I just watched Man on Fire, a 1957 Bing Crosby movie about a nasty child custody dispute. (It is unrelated to the 2004 Denzel Washington thriller.)
The dispute was actually rather tame by today's standards. There were no accusations of domestic violence, alcoholism, drug abuse, or child neglect.
Crosby's wife ran off with a higher status man, and relinquished custody of their 8-year-old boy because she wanted to start a new family. But she has a miscarriage with the new husband and cannot have more kids, and sues for full custody. The boy, now 10, is strongly attached to the father and doesn't want to live with the mother.
Nevertheless, the female judge awards custody to the mother, and lets her move away to another city! The judge was portrayed as conscientious, but also arbitrary, capricious, biased, and cruel.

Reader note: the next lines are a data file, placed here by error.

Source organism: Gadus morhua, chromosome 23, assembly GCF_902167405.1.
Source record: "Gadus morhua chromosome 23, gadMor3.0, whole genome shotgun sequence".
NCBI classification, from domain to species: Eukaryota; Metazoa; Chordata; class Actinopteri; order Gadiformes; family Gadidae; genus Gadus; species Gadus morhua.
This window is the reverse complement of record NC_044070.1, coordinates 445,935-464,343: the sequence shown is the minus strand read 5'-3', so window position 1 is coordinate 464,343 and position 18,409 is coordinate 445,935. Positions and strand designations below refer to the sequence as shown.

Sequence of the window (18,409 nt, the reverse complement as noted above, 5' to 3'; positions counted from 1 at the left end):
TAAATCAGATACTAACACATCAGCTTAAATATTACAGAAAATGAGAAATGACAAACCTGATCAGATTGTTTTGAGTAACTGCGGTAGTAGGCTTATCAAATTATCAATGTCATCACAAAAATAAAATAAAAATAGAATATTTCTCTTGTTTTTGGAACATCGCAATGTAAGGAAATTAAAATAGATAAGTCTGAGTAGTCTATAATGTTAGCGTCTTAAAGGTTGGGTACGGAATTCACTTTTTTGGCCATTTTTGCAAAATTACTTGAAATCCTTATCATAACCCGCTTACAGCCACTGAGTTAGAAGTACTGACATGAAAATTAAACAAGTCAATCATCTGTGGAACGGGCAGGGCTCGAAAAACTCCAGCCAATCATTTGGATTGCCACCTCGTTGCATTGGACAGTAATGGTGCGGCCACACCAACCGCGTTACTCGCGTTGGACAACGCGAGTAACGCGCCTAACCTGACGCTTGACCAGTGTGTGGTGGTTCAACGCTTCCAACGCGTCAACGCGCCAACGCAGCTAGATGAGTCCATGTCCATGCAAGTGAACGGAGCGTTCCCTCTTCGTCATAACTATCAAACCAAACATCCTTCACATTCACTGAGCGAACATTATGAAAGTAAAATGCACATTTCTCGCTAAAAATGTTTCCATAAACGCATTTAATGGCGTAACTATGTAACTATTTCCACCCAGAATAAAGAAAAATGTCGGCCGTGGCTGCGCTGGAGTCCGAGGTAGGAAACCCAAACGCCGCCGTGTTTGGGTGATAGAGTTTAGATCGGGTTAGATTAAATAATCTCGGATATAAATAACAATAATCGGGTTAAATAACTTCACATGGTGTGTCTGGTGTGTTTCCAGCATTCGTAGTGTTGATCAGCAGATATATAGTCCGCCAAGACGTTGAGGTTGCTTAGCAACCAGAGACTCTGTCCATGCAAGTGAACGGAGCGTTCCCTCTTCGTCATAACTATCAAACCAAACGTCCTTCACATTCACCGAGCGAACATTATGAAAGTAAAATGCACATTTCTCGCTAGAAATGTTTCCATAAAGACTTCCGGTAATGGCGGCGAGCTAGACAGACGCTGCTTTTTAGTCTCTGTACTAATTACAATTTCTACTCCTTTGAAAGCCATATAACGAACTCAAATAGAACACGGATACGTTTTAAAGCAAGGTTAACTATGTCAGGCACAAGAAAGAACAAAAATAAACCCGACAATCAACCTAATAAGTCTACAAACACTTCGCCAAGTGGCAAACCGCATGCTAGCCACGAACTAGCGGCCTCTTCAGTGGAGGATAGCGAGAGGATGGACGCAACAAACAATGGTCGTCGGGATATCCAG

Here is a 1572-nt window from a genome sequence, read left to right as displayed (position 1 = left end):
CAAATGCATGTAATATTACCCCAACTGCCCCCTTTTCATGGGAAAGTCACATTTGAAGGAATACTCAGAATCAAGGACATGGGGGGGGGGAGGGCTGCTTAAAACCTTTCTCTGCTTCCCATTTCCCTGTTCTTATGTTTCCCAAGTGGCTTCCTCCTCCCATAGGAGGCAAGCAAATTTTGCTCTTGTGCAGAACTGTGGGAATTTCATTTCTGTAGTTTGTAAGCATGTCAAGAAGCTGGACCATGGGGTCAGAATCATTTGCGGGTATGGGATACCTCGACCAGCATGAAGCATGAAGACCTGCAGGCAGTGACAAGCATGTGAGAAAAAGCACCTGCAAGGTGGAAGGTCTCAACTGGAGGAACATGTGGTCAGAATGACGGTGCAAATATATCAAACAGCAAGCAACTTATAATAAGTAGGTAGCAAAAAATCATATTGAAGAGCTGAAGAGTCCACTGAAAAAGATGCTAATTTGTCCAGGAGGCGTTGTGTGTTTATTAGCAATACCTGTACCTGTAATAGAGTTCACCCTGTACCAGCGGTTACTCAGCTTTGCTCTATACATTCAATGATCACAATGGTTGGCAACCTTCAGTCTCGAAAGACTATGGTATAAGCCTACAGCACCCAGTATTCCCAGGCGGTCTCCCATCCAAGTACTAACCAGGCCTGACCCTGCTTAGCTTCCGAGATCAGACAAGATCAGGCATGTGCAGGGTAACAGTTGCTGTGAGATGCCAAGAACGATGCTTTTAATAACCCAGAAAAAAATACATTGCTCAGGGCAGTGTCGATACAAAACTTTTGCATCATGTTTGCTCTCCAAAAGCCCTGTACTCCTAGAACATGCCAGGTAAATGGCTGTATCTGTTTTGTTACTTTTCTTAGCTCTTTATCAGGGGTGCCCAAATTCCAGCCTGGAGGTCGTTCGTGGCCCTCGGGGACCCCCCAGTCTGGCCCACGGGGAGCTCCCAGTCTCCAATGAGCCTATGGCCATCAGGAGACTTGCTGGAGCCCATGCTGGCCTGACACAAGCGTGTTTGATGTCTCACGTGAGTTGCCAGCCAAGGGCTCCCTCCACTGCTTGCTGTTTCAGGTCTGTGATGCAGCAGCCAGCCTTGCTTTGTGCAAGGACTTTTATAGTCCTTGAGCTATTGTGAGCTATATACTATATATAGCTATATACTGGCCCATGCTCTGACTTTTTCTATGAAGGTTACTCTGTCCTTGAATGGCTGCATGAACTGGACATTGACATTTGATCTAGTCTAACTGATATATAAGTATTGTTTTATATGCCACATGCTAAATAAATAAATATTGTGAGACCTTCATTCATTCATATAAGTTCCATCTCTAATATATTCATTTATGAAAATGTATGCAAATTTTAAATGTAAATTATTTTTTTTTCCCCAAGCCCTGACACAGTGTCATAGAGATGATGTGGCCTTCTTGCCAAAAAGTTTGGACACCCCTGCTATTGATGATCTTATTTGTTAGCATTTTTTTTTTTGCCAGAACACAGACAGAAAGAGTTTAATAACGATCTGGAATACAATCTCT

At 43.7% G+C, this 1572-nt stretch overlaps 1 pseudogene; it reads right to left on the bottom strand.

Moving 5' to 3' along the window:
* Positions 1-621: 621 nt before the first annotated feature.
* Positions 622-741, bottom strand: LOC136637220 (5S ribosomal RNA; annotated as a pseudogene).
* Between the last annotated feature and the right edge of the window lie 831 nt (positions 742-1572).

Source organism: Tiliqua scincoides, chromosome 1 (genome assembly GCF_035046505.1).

On one week's notice, the judge had briefs from both sides, and an investigator's report. It appeared that the parents were not allowed to see the report. The judge interviewed the boy with no one else present. The mother lies to the judge about why she waited two years to file for custody.
In the end, both parents are overcomed with noble thoughts, and offer each other full custody. Everyone agrees that the lesson from King Solomon was that a parent can prove greater love for the child by being more willing to give up the child. The father has the greater love, lets the boy go with the mother, and the father gets a new girlfriend. I guess that this is what the 1950s movie audience expected.